How a warship was saved with the right marine paint

October 28th, 2019
How a warship was saved with the right marine paint

In its heyday, the USS Alabama was one of the fastest battleships of the United States Navy. Built in the 1930s, she was 680 feet long and had a top speed of almost 32 miles per hour. The ship had quite a number of big guns and saw plenty of action during the Second World War.

Among others, she escorted the British Fleet on the Murmansk Run to deliver equipment, fuel, and food to Russia after the latter was invaded by Germany in 1941. In August 1943, the Alabama joined the Pacific Fleet where it shot down 22 Japanese planes and was the first to detect enemy bombers in the Battle of the Philippine Sea.

After the war, plans to modernize the ship failed and she was scheduled for disposal in 1962. She was saved from oblivion when the state of Alabama raised $800,000 to convert the ship into a museum.

Repairing a piece of history with marine coatings

But that was easier said than done. Before the Alabama could open its doors to the public in 1965, the ship had to be repaired and repainted — a mean feat that required the best marine coatings.

Marine coatings are waterproof, protective paints applied to surfaces that are exposed to or immersed in fresh, brackish, or saltwater. Unlike ordinary house paints, these paints are more expensive because they are designed specifically for boats, ships, tankers, and marine structures like offshore oil rigs. There are four types:

1. Topside paints

These are applied to the areas above the waterline, namely, the upper hull, interior, and deck areas of a boat. They protect the boat from the sea, sun, and sand, and minimize scratches that appear over time. The three types of topside paints are one-part polyurethane, two-part polyurethane, and alkyd enamel. All are resistant to moisture and abrasion, can withstand hull expansion and contraction, and can prevent UV damage.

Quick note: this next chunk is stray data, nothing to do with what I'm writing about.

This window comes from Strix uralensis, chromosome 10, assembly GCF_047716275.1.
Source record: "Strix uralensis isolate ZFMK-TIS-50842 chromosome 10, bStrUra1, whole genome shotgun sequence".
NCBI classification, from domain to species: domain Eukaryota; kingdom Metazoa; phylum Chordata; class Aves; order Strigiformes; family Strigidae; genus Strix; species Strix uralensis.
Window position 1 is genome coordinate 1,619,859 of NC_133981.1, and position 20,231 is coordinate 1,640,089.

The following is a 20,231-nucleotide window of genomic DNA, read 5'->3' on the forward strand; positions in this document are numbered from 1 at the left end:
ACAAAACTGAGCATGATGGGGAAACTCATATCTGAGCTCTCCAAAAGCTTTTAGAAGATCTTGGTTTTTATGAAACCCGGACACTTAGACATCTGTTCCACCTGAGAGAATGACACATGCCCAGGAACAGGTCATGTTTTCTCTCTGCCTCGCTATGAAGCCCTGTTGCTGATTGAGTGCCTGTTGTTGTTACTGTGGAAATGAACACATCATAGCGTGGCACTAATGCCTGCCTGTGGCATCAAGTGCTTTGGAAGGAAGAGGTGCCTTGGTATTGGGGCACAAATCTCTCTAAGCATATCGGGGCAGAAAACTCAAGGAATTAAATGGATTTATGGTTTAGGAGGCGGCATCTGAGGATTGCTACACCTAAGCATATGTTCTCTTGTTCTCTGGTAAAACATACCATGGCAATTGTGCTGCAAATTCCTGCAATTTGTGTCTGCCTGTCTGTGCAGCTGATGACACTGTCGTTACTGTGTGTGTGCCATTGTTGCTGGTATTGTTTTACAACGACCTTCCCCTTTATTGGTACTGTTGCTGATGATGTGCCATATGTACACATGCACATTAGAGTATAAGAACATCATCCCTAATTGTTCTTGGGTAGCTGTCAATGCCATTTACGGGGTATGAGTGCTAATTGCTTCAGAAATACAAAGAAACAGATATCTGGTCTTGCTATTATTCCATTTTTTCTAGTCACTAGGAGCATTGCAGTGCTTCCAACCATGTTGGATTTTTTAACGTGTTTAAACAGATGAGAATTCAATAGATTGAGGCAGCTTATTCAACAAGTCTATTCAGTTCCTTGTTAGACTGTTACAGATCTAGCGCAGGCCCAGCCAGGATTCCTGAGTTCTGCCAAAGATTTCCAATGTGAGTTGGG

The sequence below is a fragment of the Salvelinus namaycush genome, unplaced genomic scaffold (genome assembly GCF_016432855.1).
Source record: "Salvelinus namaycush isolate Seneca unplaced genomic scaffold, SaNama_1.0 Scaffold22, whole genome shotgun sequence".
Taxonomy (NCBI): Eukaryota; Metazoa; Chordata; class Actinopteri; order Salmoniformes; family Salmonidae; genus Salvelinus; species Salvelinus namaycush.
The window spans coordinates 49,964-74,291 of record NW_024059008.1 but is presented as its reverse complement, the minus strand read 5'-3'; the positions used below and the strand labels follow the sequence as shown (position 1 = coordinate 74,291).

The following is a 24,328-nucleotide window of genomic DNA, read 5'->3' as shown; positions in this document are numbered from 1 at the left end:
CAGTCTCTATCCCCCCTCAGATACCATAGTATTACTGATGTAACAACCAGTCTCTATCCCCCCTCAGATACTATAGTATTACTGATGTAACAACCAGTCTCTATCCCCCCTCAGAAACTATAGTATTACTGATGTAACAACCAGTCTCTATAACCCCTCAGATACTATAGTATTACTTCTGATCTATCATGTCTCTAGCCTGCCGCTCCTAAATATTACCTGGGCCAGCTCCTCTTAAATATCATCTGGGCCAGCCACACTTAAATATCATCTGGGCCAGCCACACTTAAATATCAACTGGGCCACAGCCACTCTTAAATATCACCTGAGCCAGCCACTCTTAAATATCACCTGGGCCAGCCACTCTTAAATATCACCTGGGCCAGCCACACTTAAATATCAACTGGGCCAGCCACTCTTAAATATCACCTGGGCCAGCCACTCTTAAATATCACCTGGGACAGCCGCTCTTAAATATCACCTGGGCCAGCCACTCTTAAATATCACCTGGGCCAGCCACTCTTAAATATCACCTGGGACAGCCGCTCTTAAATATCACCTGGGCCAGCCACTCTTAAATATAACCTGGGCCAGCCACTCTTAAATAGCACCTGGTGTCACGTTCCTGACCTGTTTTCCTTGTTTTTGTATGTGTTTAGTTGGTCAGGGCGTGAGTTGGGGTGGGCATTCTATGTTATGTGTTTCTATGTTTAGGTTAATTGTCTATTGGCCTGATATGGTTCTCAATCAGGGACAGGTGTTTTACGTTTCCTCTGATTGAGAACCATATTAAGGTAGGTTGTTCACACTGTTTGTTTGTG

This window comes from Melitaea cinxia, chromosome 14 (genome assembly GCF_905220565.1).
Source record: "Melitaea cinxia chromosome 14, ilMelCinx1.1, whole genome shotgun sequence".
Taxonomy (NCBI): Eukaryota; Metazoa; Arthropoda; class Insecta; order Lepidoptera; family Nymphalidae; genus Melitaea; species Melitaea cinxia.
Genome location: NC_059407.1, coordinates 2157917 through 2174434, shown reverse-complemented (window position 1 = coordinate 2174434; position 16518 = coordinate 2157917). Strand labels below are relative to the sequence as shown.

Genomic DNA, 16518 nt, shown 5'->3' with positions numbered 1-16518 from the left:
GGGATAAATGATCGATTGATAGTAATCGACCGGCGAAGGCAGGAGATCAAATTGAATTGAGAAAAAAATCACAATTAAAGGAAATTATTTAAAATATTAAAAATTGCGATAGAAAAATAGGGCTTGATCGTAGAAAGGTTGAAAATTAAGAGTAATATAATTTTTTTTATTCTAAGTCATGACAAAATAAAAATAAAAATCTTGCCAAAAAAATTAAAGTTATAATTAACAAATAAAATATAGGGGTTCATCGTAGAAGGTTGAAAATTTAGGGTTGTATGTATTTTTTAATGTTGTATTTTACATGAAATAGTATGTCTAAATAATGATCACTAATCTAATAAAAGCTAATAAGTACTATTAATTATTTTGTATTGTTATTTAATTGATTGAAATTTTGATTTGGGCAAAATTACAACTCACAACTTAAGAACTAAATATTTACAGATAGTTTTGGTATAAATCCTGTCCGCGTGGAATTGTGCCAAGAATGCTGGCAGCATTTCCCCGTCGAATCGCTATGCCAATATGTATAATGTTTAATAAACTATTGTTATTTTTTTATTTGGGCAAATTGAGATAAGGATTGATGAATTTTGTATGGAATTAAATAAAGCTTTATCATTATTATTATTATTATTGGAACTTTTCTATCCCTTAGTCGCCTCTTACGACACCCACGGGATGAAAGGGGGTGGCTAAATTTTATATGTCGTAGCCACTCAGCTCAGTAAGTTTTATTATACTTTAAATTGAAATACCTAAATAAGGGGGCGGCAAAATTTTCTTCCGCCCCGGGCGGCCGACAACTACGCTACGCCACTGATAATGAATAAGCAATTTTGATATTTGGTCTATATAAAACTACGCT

2. Bottom paints

Also called antifouling paints, bottom paints protect a vessel below the waterline. They keep harmful organisms like barnacles, weeds, and slime from building up on the hull’s outer surface. Aside from being unsightly, these things can slow down a boat, waste fuel, and eventually damage the hull. Bottom paints destroy or keep these organisms at bay.

3. Deck paints

Boat decks are slippery when wet, which can be dangerous to both crew and passengers. Deck paints prevent accidents caused by slippery floors, protect the area from the elements, and reduce wear and tear.

4. Tank paints

These protect the linings of cargo tanks, potable water tanks, and wastewater tanks from costly damage. Common paints under this category are epoxy, polyurethane, or polyurea. They are made to withstand the cargo without contaminating it.

While not many boats are made nowadays, the ones we have are lucky because of the protection offered by marine coatings. With better products in development aimed at reducing maintenance costs and increasing fuel efficiency, our vessels are in good hands.

And what about the Alabama? Thanks to a great paint job, this warship continues to attract visitors at Battleship Memorial Park in Mobile Bay. A lot of work went into rehabilitating this vessel, and Mobile Paint Manufacturing Company is proud to be a part of it. Our tough marine paints were used to preserve this important piece of American naval history, so you can expect the same results with your vessel — whether it’s a canoe, yacht, or battleship!

Since 1921, Mobile Paint Manufacturing Company has been providing boat owners in Theodore, Alabama with marine coating solutions to beautify and protect their investments. To learn more, get in touch with us today.